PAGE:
A figure of speech is a form of expression like a simile or metaphor which is used to convey meaning or increase the gravity of something often by comparing or identifying one thing to another. This effect might be used rhetorically in a deliberate arrangement of words to achieve something poetic, or the creation of imagery as in the use of language in order to suggest a visual picture or make the idea being discussed more vivid and attractive. Overall, figures of speech are used as literary devices because of the expressive use of language it has. Words are used in many other ways than the meanings they have literally or typical manner of application.
The term figure of speech has a wide range of literary devices under it. Here are a few of the most common ones:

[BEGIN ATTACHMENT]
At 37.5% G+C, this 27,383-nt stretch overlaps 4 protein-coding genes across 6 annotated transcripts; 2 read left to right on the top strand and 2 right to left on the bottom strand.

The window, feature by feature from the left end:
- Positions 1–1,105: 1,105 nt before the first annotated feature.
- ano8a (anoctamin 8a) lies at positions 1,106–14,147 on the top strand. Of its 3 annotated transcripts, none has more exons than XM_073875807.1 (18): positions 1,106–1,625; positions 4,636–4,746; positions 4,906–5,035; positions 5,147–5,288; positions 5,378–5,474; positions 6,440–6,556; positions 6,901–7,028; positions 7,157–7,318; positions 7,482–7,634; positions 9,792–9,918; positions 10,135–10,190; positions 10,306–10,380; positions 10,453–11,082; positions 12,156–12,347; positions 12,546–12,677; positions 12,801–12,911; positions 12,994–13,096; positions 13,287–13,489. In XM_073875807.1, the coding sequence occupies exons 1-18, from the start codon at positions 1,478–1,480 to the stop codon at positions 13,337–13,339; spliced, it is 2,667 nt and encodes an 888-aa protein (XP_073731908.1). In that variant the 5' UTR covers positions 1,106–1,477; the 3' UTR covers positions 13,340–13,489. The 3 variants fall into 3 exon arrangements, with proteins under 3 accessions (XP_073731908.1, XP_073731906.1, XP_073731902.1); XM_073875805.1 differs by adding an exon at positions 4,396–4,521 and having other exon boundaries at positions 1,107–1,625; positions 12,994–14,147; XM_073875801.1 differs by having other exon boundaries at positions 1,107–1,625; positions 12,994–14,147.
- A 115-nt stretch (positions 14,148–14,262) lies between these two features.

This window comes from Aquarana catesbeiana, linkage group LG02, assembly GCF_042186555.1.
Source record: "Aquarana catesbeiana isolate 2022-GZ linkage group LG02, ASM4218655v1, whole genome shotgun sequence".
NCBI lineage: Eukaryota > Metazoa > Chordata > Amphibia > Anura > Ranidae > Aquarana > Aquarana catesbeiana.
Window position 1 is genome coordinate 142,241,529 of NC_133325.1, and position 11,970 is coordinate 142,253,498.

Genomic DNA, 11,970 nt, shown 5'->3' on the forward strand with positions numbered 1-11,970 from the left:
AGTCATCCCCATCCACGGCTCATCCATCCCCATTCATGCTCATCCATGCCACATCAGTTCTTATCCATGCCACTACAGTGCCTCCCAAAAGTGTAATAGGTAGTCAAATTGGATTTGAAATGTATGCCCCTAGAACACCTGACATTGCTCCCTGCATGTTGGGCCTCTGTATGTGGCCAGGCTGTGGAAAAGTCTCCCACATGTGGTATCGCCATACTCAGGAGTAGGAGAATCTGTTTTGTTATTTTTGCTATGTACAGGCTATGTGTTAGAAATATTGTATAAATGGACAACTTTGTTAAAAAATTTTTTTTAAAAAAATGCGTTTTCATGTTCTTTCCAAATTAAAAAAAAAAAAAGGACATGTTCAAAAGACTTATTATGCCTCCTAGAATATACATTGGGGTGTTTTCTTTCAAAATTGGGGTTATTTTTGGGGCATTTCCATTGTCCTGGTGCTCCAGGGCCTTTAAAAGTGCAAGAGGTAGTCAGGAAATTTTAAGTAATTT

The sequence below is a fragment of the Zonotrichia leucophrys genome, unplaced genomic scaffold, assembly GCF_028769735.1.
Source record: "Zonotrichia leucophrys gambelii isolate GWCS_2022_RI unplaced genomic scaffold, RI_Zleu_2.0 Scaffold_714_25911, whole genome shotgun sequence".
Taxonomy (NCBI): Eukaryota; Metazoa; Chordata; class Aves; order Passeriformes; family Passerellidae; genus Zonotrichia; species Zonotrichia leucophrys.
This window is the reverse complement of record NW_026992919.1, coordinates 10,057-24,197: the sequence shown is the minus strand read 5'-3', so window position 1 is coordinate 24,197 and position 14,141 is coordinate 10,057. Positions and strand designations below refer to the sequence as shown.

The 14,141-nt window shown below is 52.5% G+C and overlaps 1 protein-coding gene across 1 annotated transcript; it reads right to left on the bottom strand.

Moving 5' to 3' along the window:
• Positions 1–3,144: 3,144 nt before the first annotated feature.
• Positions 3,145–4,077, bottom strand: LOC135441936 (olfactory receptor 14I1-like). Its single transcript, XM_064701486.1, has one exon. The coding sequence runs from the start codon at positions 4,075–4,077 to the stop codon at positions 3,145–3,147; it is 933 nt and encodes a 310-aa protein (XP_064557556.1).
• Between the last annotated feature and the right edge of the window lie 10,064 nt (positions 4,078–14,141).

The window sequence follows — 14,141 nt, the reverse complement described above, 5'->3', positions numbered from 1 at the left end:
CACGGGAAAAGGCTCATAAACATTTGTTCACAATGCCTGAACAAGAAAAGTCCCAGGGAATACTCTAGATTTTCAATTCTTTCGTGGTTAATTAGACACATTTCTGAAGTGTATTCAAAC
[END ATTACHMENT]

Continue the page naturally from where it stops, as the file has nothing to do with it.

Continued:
- Simile – A simile is a figure of speech where two essentially dissimilar concepts are compared with each another by using “like” or “as.” Eg. as cool as a cucumber, as slippery as soap, etc.
- Metaphor – A metaphor is a figure of speech where a comparison is made between two non-similar things. Metaphors create implicit comparisons without using “like” or “as.” Eg., she is a late bloomer, he had a heart of gold, etc.
- Personification – Personification is a figure of speech where an idea or thing is given human attributes. In other words, a particular object or other inanimate thing is considered human as a literary device. This is a common form of metaphor and allows writers to create life and motion within inanimate spaces, animals, or go even as far as giving life to abstract ideas.
- Hyperbole – Hyperbole is a literary device that creates a heightened effect by means of deliberate exaggeration. Hyperbole is something that often has negative connotations to it.